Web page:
We may fear that we will not be able to handle the success, that we will not be able to live up to other people expectations, and more importantly, our own. Or, we may fear that if we "outshine" others, then they will ultimately reject us out of jealousy, and ultimately we will end up alone. We fear success because it is the unknown.
What if what we are striving for will not ultimately make us happy? "If I only got this job, then I would be happy ... if I could make more money, then everything in my life would be perfect, if I could just meet Mr. or Ms. Right, then I would feel complete." But what if we attained those goals, but yet don't feel satisfied?
We can be on the brink of achieving our goals, and then "relapse" into our own personal homeostasis. At this brink we revert to old ways of behaving which have held us back from success time and time again in the past. Fear of success is like a bad habit. It sabotages movement forward.
The sabotage can take various forms such as laziness, as a relapse after a period of sobriety, or it can be as simple as procrastination. For example, if you procrastinated and didn't prepare for an exam, and then did poorly on it, attributing the bad grade to a lack of studying is easier than a lack of general mental ability (if you had indeed studied, and then still did badly.)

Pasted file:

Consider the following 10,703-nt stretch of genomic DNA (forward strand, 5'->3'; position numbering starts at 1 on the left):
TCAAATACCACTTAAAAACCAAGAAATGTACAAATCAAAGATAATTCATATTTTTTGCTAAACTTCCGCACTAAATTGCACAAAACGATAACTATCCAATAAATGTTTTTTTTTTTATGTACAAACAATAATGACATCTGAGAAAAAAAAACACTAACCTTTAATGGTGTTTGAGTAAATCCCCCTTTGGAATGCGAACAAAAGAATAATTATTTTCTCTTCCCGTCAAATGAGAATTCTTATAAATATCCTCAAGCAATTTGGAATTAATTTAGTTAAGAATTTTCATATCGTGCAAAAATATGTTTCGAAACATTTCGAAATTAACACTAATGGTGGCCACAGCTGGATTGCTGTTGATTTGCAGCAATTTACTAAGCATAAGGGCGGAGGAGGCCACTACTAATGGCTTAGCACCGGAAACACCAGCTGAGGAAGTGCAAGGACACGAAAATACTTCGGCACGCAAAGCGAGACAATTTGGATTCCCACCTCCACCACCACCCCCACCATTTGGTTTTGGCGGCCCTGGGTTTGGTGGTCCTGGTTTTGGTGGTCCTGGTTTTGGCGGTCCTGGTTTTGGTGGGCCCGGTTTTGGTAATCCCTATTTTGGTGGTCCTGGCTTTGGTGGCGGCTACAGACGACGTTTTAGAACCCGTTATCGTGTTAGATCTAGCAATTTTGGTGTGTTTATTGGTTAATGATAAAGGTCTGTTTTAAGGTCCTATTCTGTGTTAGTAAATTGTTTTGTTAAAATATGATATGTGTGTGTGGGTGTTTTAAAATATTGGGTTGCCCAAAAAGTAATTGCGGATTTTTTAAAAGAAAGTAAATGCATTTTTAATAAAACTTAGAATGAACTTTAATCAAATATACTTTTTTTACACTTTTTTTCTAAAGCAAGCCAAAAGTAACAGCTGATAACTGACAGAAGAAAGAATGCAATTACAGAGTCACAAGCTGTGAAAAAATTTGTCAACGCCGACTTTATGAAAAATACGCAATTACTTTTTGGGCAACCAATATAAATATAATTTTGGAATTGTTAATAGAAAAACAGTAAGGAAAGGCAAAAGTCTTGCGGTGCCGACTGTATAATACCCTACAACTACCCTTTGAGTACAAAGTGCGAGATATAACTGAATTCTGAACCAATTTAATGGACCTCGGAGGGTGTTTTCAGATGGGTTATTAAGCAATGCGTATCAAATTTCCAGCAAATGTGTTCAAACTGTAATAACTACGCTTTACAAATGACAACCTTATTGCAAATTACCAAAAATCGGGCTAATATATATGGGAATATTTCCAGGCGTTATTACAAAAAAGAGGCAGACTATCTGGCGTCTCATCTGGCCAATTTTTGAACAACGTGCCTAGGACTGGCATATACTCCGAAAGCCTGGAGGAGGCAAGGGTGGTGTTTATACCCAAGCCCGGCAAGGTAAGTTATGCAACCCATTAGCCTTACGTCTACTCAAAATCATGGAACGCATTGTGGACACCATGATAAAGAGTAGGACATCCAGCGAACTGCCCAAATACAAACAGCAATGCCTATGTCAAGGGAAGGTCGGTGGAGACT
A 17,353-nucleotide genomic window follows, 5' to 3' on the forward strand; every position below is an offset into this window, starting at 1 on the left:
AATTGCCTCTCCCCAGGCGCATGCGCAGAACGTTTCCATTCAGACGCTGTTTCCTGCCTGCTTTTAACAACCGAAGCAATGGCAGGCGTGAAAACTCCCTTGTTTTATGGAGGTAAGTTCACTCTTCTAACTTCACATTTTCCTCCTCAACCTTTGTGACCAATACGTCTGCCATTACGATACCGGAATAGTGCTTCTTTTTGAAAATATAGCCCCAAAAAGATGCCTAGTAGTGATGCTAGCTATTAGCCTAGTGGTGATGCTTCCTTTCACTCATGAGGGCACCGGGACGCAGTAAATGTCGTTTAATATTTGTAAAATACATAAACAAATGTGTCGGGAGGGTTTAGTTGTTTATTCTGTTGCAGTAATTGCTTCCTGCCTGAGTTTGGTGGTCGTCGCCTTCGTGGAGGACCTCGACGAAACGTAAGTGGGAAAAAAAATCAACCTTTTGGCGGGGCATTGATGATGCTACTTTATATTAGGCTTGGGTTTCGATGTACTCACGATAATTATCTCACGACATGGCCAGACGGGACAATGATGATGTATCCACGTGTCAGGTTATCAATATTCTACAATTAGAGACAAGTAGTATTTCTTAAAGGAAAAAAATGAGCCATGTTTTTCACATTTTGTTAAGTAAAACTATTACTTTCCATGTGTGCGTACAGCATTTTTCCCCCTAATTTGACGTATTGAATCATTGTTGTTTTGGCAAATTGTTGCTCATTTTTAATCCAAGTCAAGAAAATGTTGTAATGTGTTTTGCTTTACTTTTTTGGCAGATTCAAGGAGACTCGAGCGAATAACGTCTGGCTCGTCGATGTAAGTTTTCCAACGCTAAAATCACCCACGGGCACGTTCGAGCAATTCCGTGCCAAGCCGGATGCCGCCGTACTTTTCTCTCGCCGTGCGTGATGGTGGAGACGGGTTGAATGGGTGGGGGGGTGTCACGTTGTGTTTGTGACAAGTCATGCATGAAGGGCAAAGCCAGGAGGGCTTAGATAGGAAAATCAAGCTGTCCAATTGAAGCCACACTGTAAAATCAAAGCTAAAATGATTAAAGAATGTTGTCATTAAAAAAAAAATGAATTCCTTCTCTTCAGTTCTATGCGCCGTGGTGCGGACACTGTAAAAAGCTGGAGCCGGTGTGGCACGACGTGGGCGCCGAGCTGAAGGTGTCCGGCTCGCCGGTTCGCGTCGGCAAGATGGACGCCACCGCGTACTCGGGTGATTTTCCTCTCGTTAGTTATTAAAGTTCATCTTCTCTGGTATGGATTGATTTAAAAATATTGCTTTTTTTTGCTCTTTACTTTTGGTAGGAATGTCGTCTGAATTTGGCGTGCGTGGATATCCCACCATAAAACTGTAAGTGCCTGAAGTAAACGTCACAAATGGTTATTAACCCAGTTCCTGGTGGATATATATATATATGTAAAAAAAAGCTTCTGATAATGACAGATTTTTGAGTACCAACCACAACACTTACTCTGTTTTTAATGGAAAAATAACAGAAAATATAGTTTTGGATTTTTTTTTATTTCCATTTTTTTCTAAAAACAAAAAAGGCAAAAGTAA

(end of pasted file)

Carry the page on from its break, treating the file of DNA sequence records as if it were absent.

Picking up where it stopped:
What does success mean for you? What does it look like? Ask yourself what may you be afraid of if you succeed? Try to imagine what you think may happen? Does it have to look like that? Are there different scenarios of what can occur, different pictures you can paint for yourself that define success?
When you ask yourself what may happen if you reached your goals, it's possible that you may come to some realizations. Perhaps you may come to understand that you are sabotaging yourself because on a subconscious level you don't really want to achieve those goals. Maybe the cons outweigh the pros.
Perhaps those are goals that are outdated, or ones that others wanted for you. Or perhaps you will recognize that you truly would like to achieve those goals, but are afraid of failing along the way, afraid that on some level you are not good enough to get what you want.
Take some time to reflect. Make a list of your hopes and dreams. Visualize achieving them. Listen to your internal guide. If low self-esteem issues are getting in the way of your progress, do not be afraid to seek help.
A therapist can assist you in discovering the root causes of your sabotage, as well as to provide you with the tools and strategies to change the thoughts and behaviors that are holding you back from reaching your fullest potential. I'll leave you with one of my favorite Winston Churchill quotes to sit with: "Success is not final, failure is not fatal: it is the courage to continue that counts."
I welcome any and all thoughts you may have on the topic of the Fear of Success.
Dr. Masha Godkin, Psy.D, MFT is a professor of counseling psychology, a licensed Marriage and Family Therapist in the state of Ca. with an Online Therapy Practice, as well as a former child actor. One of her specialties is in addictive behavior and counseling those in the performing art professions. Visit http://www.onlinetherapywith-dr-masha.com to learn about the Online Therapy service options that are available.